Rising Middle East power Turkey said on Monday it would galvanize a global campaign to halt Syrian President Bashar al-Assad's repression of his people, adding that Damascus could no longer be trusted after attacks on diplomatic missions in Syria.
"Turkey's policy on this issue is open and clear. We will stand by the people's just demands and we will mobilize the necessary regional and international platforms to counter this Syrian pressure," Foreign Minister Ahmet Davutoglu told the Turkish parliament.
Davutoglu is due to meet Arab foreign ministers in Rabat on Wednesday, on the sidelines of a Arab-Turkish forum.
Non-Arab Turkey, after long courting Assad, has lost patience with its neighbor's failure to end an eight-month crackdown and implement promised democratic reforms.
Turkey now hosts the main Syrian opposition and has given refuge to defecting Syrian soldiers, and Davutoglu on Monday praised an Arab League decision to suspend Syria.
Despite tough talk, Turkey has moved cautiously, compared to its European Union and U.S. allies, which have been swift to approve sanctions against Damascus, as Ankara weighs the domestic and regional challenges involved.
Underlining the extent to which ties between Ankara and Damascus have deteriorated, protesters armed with sticks and stones attacked Turkish diplomatic missions in Syria over the weekend, burning the Turkish red and white flag.
"We will take the most resolute stance against these attacks and we will stand by the Syrian people's rightful struggle," Davutoglu said, adding it was "no longer possible to trust the Syrian government."
The Turkish minister met Syrian opposition members over dinner in Ankara on Sunday, in a clear demonstration of growing anger with Damascus.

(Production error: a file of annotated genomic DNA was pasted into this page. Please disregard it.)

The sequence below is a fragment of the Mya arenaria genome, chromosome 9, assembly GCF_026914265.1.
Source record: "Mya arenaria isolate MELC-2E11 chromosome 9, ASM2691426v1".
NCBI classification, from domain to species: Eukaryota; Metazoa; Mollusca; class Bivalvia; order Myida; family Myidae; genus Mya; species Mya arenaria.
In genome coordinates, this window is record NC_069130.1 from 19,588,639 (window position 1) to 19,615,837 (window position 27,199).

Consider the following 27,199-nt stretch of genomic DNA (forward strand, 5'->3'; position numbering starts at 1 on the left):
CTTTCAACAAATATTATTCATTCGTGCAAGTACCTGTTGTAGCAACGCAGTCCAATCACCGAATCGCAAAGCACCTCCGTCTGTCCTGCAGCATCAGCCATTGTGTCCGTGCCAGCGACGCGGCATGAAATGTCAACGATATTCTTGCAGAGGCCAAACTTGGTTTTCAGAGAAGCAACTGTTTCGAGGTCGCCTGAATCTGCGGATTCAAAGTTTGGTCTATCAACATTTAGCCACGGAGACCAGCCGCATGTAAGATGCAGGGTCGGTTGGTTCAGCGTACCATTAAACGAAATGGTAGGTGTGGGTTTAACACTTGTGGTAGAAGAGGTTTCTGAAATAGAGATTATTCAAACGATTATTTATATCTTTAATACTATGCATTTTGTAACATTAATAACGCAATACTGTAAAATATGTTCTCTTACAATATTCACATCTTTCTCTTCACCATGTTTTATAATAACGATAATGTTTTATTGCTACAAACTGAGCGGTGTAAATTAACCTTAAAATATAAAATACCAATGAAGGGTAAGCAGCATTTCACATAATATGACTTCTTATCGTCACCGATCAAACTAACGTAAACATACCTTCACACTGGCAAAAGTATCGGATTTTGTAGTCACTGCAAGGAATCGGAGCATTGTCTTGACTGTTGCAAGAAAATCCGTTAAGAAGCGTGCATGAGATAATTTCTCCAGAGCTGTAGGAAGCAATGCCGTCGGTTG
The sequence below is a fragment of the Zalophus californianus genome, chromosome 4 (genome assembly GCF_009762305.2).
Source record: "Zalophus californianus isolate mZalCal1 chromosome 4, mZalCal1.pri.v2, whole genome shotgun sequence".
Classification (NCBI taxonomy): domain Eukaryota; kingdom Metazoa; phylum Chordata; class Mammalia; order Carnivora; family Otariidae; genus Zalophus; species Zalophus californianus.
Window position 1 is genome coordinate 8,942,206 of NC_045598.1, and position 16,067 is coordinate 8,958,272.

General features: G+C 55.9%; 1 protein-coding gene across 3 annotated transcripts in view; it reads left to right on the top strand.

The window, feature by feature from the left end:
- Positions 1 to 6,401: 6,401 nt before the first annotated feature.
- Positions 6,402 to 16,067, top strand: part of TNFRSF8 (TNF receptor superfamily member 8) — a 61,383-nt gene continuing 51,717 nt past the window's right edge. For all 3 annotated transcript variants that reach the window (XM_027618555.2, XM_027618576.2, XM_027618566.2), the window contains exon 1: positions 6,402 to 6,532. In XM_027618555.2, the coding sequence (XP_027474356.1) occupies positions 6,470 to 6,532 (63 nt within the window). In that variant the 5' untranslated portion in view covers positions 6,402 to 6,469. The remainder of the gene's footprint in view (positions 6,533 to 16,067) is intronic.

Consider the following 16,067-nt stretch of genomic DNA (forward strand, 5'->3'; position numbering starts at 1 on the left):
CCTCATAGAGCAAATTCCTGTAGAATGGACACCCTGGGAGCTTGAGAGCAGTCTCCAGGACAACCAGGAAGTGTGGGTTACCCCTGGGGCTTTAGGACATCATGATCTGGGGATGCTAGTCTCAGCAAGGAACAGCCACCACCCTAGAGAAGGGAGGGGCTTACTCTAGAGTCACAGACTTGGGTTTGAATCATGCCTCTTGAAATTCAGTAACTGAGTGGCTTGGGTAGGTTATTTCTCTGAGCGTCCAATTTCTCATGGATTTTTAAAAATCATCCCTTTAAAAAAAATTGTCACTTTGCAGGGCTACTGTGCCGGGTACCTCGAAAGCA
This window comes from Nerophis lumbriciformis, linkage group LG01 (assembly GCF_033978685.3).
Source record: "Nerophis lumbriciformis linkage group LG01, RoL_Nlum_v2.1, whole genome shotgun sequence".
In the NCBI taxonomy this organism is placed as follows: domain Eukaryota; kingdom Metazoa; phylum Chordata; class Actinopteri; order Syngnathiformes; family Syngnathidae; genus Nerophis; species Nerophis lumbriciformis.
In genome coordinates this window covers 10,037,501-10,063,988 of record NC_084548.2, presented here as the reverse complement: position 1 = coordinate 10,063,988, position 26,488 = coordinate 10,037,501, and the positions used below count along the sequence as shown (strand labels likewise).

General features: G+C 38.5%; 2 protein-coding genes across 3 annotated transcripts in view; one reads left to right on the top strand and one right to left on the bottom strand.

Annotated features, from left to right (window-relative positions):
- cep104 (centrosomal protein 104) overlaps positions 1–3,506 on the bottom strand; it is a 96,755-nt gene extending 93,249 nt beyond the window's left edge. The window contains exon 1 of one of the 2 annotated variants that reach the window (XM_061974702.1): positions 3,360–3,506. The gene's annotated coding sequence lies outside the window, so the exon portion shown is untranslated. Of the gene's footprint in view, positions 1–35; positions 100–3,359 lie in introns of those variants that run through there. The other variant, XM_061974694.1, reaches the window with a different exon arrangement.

Turkey, a Muslim member of NATO and a rising political and economic power in the Middle East and North Africa, has supported "Arab Spring" uprisings in the region.
But Syria -- an Iranian ally with a volatile ethnic and religious mix lying in a web of regional conflicts -- poses particular challenges.
Davutoglu said; "Syria was a much more important test because we have a 910 km (570 miles) border with Syria and we have deep family ties."
Turkey said earlier this month it was preparing a list of sanctions against Syria to complement a Turkish arms embargo already in place, but talk of such measures all but disappeared from the government's agenda as Ankara focused on attacks by Kurdish militants and an earthquake in the southeast.
Last week, President Abdullah Gul warned Syria against any temptation to encourage Kurdish militant attacks in Turkey.
The sanctions, which were expected to affect military, banking and energy ties, had been originally expected to be announced during a visit by Prime Minister Tayyip Erdogan to border camps providing refuge for Syrians in September. But that visit to the camps was suspended after Erdogan's mother died.
European Union governments agreed on Monday to extend sanctions against Syria to 18 more individuals associated with a violent crackdown on dissent.
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